Panax quinquefolius, North American ginseng's scientific name, contains almost twice as many ginsenosides as Asian ginseng, and is highly valued in the orient.
For more information about ginseng harvesting, contact the Division of Nature Preserves at 317-232-4052, or visit their website at www.in.gov/dnr/naturepr. For more information locally on where to sell ginseng, please contact Deaks Fur Company, 604 W. Pleasant, Staunton, Ind., at 448-8494 after 4 p.m.
The way ginseng affects the human body recognized by modern researchers and by the many people who use it daily to improve their health, makes it one of the most famous and sought after herbs.
With several types available from around the world, only the Asian and North American ginseng plants are known for their exceptional curative properties, making them both very valuable exports. But the North American ginseng is often considered the most valuable and beneficial, making it a target for a quick buck from non-experienced harvesters.
"There is a growing concern within the industry, both from the trade and regulatory sides, that time honored traditions and practices by diggers, ensuring future harvests, are on the decline," State Ginseng Coordinator Cary Floyd said.
Ginseng harvesters do not need a license to dig or sell ginseng to a licensed dealer, but it is illegal to harvest or possess wild ginseng out of season or trespass on state or privately owned property for harvesting purposes.
"Professional" diggers, or simple poachers who strip an area of the plant to make a quick dollar are doing a great disservice to the species and to the steward diggers who understand the long-term process and practice ethical conservation harvesting," Floyd said.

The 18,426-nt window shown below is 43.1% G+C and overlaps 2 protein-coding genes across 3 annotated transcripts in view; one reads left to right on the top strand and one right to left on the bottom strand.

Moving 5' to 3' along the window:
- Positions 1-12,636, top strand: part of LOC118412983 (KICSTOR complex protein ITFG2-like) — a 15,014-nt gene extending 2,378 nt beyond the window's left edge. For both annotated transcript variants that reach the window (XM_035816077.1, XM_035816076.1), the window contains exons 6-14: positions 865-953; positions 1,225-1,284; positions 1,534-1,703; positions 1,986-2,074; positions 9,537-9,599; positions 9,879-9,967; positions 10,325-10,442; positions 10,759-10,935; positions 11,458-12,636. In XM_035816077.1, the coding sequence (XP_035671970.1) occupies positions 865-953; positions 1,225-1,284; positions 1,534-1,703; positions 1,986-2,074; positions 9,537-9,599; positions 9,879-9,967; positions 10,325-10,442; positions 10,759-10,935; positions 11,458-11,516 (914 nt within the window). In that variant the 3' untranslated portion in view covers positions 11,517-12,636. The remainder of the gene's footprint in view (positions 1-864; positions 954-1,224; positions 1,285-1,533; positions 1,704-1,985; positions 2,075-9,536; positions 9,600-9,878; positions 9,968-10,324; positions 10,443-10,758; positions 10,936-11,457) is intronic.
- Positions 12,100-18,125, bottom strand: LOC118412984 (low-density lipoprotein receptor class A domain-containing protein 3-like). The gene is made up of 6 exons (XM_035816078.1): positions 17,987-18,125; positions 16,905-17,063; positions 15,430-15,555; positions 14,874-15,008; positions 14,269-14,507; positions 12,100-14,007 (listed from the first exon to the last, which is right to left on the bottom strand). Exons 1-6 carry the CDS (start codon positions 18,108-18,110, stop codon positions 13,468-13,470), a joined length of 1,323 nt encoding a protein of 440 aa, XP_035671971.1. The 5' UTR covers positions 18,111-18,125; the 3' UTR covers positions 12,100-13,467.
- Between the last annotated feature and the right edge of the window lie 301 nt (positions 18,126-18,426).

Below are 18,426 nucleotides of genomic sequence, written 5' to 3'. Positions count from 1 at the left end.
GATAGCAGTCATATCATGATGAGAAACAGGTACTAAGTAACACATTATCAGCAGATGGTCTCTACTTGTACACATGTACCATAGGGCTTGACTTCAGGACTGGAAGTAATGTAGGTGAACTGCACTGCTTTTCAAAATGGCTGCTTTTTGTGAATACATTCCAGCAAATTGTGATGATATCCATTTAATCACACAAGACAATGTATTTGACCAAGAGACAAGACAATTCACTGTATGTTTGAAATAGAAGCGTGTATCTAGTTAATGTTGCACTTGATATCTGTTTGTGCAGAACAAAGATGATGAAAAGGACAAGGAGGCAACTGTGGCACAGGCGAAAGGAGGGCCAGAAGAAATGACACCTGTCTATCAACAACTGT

The ginseng harvest season takes place each year from Sept. 1 to Dec. 31, while the official selling season is Sept. 1 through March 31 of the following year.
The free Indiana Department of Natural Resources Hunting and Trapping Guide (pg. 43) has published regulations for the harvest of Indiana ginseng.
"It's hard to find mature plants in the area," said Jim Little, a ginseng buyer and owner of Deaks Fur Company in Staunton. "With the price being driven up by export sales to the orient, a lot of people think they can just go out and find it for the money. It's not that easy to find, and it's getting harder all the time."
Ginseng plants do not normally reproduce until they reach maturity at seven to nine years of age. The U.S. Fish and Wildlife Service has increased the minimum for age for export from 5-years to 10-years of age for "truly" wild American ginseng to be exported from the country.
Indiana laws for ginseng have not changed, but the Data Collection Program for ginseng has changed. Data is now being collected for wilds-simulated and/or woods-grown American ginseng. These types of ginseng, which is most of the Indiana harvest, may continue to be exported at 5-years of age if the following conditions are met:
- The harvester's name, address and/or phone number must be recorded in the dealer log along with the name and address of each following owner. The verification of the plant's source and weight of the root is also registered at the time of purchase. Conservation Officers certify ginseng shipments from dealers. The information from the certificates is used to help determine if ginseng is declining and needs further protection by the state.
- The source must declare the harvested roots to be wild, wild-simulated, woods-grown, or cultivated.
- The harvested roots from various sources must be kept separate and not combined. To help promote a healthy ginseng population in the future, Indiana Administrative Code 312 (IAC 19-1-8) requires that mature fruits and any seeds on the harvested ginseng be planted in the vicinity where the plant was dug and in the manner that encourages germination.